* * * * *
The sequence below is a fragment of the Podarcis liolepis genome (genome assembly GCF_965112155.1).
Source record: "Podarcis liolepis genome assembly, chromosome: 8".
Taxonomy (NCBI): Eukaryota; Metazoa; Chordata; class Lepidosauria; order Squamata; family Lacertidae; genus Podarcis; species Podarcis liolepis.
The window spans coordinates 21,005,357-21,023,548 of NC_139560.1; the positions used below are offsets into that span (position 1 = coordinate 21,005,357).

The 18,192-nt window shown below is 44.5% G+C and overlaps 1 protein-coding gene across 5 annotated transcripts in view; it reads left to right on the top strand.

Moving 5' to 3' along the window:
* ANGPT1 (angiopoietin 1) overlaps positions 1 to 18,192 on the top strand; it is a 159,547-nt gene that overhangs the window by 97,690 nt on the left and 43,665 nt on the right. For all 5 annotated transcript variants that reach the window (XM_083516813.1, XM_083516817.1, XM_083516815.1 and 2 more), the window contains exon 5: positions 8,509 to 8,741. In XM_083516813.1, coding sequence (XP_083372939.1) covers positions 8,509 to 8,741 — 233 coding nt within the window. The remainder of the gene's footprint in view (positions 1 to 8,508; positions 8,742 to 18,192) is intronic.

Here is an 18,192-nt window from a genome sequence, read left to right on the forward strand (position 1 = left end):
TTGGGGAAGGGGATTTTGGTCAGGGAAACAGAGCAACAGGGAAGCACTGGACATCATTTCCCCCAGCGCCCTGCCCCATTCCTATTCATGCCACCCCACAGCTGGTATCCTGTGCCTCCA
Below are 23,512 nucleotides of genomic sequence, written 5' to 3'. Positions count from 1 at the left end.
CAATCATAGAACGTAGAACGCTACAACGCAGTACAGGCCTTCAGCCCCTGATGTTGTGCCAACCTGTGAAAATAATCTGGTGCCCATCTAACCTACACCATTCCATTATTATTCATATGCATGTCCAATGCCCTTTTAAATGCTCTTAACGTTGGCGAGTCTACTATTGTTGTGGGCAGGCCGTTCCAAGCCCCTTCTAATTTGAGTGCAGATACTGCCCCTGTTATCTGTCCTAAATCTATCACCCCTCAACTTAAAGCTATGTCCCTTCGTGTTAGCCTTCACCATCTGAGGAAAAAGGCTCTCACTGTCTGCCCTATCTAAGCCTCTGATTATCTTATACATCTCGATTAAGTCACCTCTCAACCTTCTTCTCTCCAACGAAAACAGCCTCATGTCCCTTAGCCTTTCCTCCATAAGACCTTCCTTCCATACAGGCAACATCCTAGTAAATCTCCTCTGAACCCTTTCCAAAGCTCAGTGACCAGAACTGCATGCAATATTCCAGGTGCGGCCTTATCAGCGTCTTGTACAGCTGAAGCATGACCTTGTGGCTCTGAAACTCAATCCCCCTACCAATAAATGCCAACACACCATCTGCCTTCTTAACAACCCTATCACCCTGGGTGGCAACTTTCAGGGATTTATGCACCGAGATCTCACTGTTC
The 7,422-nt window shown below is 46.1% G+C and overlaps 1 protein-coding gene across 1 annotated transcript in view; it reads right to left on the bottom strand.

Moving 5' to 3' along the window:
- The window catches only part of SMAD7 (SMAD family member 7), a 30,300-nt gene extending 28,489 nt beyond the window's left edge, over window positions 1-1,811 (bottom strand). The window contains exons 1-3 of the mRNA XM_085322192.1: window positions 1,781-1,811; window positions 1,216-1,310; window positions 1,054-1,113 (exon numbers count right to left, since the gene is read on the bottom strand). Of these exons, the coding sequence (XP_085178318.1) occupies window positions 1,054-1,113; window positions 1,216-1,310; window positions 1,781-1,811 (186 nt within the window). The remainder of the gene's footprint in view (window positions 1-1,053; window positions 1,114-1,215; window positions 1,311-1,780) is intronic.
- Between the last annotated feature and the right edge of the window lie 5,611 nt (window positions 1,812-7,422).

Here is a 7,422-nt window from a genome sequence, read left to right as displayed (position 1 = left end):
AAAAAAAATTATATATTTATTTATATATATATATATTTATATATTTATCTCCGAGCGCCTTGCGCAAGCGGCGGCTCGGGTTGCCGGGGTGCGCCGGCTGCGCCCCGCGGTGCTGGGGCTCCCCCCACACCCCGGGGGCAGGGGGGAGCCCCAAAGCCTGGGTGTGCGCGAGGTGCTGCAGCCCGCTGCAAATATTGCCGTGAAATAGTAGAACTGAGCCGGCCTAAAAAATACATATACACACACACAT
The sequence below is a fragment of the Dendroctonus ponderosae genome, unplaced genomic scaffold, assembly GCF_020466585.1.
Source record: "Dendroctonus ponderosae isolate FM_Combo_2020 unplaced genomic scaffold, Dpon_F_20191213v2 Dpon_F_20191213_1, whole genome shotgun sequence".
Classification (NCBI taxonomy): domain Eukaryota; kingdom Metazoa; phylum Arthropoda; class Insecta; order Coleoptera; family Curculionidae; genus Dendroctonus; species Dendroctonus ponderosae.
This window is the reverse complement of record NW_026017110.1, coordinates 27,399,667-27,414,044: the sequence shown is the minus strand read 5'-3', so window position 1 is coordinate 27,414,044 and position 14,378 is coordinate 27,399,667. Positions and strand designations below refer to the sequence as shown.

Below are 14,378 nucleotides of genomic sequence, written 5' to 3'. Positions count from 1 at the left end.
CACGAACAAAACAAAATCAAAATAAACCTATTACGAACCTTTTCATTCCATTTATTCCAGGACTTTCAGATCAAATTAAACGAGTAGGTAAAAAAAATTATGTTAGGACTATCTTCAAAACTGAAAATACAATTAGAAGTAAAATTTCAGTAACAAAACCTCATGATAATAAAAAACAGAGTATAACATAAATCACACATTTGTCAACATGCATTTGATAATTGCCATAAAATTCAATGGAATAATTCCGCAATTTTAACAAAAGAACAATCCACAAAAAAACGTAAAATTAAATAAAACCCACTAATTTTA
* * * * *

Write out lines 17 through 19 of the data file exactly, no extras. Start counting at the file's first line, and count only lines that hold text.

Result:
AAAAAAAATTATATATTTATTTATATATATATATATTTATATATTTATCTCCGAGCGCCTTGCGCAAGCGGCGGCTCGGGTTGCCGGGGTGCGCCGGCTGCGCCCCGCGGTGCTGGGGCTCCCCCCACACCCCGGGGGCAGGGGGGAGCCCCAAAGCCTGGGTGTGCGCGAGGTGCTGCAGCCCGCTGCAAATATTGCCGTGAAATAGTAGAACTGAGCCGGCCTAAAAAATACATATACACACACACAT
The sequence below is a fragment of the Dendroctonus ponderosae genome, unplaced genomic scaffold, assembly GCF_020466585.1.
Source record: "Dendroctonus ponderosae isolate FM_Combo_2020 unplaced genomic scaffold, Dpon_F_20191213v2 Dpon_F_20191213_1, whole genome shotgun sequence".